“What passes for a margarita looks like a Slurpee, tastes like a limeade, and packs as much kick as the punch at a Baptist wedding reception.” It was back in 1979, in “Requiem for a Margarita,” that this magazine made that sad declaration. And it is with heavy heart that I report that not much has changed. It’s a pitiful concoction that masquerades as a margarita these days: a soupçon of tequila drowned in a sickly sweet brew that’s never known a squeeze of fresh lime. It says a lot about the state of our favorite cocktail that, in two unrelated instances, waiters at different Applebee’s restaurants served a margarita (perhaps from a mislabeled container of—gasp!—premade mix?) instead of apple juice to an unsuspecting toddler. One of the mothers told a local newspaper that she knew something was amiss when her fifteen-month-old, after “saying hi and bye to the walls,” dozed for a bit, then “woke up and got real happy.” The good news is, the little guy is okay. The great news is, Applebee’s puts tequila in its margaritas.
Like the daiquiri and the martini, two esteemed cocktails that have been subjected to their own degradations, a proper margarita is simple and formidable, a bracing drink that carries a hell of a payload (it is just alcohol and juice, after all). But unlike gin or rum or vodka, tequila—lucky devil—lends itself to fewer adulterations, because it doesn’t always play well with others. Wrested from the heart of a majestic, cranky desert plant, it’s an ornery spirit, multilayered and temperamental. A careful hand can play with its fire, so to speak—add a little sweet here, a little sour there—and turn it into something truly sublime.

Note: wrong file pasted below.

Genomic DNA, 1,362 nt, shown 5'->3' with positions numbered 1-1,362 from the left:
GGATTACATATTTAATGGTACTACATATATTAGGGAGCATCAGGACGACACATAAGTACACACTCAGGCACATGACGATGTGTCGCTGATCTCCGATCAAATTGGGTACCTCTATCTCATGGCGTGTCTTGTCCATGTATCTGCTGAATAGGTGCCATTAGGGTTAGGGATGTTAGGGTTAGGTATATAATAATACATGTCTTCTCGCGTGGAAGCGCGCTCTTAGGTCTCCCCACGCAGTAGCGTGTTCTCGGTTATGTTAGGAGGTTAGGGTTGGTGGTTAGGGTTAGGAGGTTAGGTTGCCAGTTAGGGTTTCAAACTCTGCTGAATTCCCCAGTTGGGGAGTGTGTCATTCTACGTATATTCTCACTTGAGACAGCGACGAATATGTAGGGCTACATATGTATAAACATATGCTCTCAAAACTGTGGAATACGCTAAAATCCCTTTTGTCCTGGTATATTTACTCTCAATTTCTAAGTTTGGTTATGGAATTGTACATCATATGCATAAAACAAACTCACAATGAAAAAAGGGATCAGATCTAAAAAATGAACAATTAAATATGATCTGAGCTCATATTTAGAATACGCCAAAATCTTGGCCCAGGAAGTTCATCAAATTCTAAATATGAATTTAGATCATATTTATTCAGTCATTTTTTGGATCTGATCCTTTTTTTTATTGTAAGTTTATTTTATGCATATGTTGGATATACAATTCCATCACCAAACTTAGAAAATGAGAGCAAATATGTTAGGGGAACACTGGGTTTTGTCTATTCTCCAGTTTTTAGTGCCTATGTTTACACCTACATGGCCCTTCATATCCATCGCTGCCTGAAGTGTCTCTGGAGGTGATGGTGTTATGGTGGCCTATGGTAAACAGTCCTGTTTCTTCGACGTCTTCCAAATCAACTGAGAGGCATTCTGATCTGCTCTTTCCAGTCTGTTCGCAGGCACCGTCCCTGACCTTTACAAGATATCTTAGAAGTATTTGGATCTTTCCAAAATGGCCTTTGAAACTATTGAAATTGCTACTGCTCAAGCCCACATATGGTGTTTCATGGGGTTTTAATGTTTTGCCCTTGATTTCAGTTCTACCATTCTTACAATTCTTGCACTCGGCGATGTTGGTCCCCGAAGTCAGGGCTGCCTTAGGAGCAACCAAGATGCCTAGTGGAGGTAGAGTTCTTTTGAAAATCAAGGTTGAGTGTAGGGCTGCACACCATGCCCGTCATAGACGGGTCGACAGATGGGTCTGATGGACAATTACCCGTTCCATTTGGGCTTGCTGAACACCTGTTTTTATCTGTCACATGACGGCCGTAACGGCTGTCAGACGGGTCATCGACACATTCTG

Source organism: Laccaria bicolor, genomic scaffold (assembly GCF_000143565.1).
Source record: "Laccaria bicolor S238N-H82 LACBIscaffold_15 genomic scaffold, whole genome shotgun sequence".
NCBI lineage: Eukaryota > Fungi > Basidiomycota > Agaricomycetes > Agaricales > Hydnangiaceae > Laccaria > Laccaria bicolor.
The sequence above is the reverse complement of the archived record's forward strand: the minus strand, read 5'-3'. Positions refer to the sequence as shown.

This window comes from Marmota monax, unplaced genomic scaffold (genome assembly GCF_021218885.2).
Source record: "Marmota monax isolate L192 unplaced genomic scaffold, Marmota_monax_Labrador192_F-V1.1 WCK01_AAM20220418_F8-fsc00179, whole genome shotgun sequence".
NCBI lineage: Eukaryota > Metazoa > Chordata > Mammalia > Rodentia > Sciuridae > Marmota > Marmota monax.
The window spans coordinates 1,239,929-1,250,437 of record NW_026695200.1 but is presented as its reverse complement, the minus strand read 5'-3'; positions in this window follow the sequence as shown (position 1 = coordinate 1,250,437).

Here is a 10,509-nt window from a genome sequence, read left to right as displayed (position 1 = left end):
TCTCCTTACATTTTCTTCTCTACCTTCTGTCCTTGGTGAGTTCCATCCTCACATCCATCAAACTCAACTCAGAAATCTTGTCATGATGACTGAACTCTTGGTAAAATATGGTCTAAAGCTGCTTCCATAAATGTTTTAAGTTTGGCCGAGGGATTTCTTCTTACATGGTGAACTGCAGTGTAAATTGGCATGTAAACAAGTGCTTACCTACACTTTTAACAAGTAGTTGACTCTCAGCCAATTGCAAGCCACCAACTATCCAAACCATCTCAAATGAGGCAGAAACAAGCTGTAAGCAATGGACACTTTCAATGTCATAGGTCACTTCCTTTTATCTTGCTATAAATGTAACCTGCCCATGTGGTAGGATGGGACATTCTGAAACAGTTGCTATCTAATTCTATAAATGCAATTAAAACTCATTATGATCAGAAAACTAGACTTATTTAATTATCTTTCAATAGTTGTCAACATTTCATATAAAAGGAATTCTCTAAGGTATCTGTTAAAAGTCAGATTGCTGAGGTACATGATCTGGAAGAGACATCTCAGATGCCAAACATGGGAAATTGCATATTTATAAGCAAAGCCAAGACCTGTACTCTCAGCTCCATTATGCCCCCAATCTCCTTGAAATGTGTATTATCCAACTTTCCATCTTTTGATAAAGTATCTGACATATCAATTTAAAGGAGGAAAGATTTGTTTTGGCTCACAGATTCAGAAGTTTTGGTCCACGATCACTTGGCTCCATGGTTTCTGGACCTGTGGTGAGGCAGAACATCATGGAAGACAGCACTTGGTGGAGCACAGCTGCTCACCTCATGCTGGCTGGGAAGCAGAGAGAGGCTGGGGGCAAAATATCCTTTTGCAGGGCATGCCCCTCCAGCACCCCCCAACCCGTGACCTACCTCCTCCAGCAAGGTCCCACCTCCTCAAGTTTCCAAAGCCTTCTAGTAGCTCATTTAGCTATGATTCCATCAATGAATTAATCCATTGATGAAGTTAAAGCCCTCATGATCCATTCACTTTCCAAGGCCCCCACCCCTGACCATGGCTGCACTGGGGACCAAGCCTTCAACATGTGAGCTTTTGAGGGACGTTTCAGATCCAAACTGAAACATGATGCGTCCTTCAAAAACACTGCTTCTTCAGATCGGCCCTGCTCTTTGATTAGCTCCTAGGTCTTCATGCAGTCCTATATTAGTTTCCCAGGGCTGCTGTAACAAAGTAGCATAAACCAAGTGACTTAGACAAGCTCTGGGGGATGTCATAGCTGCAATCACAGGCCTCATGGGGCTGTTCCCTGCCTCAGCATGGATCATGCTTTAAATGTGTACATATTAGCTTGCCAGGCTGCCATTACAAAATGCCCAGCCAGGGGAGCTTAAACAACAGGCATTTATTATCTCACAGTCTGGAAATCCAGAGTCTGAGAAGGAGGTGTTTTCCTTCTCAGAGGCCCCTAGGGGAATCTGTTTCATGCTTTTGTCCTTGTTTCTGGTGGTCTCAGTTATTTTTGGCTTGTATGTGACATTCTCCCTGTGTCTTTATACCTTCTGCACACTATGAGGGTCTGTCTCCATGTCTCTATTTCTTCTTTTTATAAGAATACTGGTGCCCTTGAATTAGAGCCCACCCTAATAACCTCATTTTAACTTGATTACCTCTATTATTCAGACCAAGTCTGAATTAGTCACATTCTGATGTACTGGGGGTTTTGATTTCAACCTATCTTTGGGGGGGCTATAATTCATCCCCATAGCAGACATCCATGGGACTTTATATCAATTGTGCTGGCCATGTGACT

Which is why the much-ballyhooed revitalization of the craft cocktail is such a welcome thing. Contrary to what you may have heard, this boozy renaissance is less about mustachioed “mixologists” in short pants fussing over esoteric ingredients and confounding concoctions than it is a return to the kind of well-made drink our grandparents would recognize. It’s a realization that a great cocktail requires fresh, high-quality ingredients, a little extra effort, and lots of love. And it’s about time the long-suffering margarita got in on that action.
But getting back to basics doesn’t mean we can’t play around with our unofficial state drink. With that in mind, we enlisted bartenders from three of the newest bars in Texas to come up with a variation on the margarita. And we start with a refresher course on what the original is supposed to look and taste like. Get yourself reacquainted with the real deal, then give one of these a try. On deck is a refreshing caipirinha-style elixir conjured up by San Antonio’s Bar at Bohanan’s; a frothy cucumber-jalapeño libation from hot spot Cedars Social, in Dallas; and an unorthodox brew from Austin’s Bar Congress that a fellow recipe tester likened to “drinking a volcano—in a good way.” ¡Salud!
Innumerable are the creation stories associated with the margarita, and so too the opinions on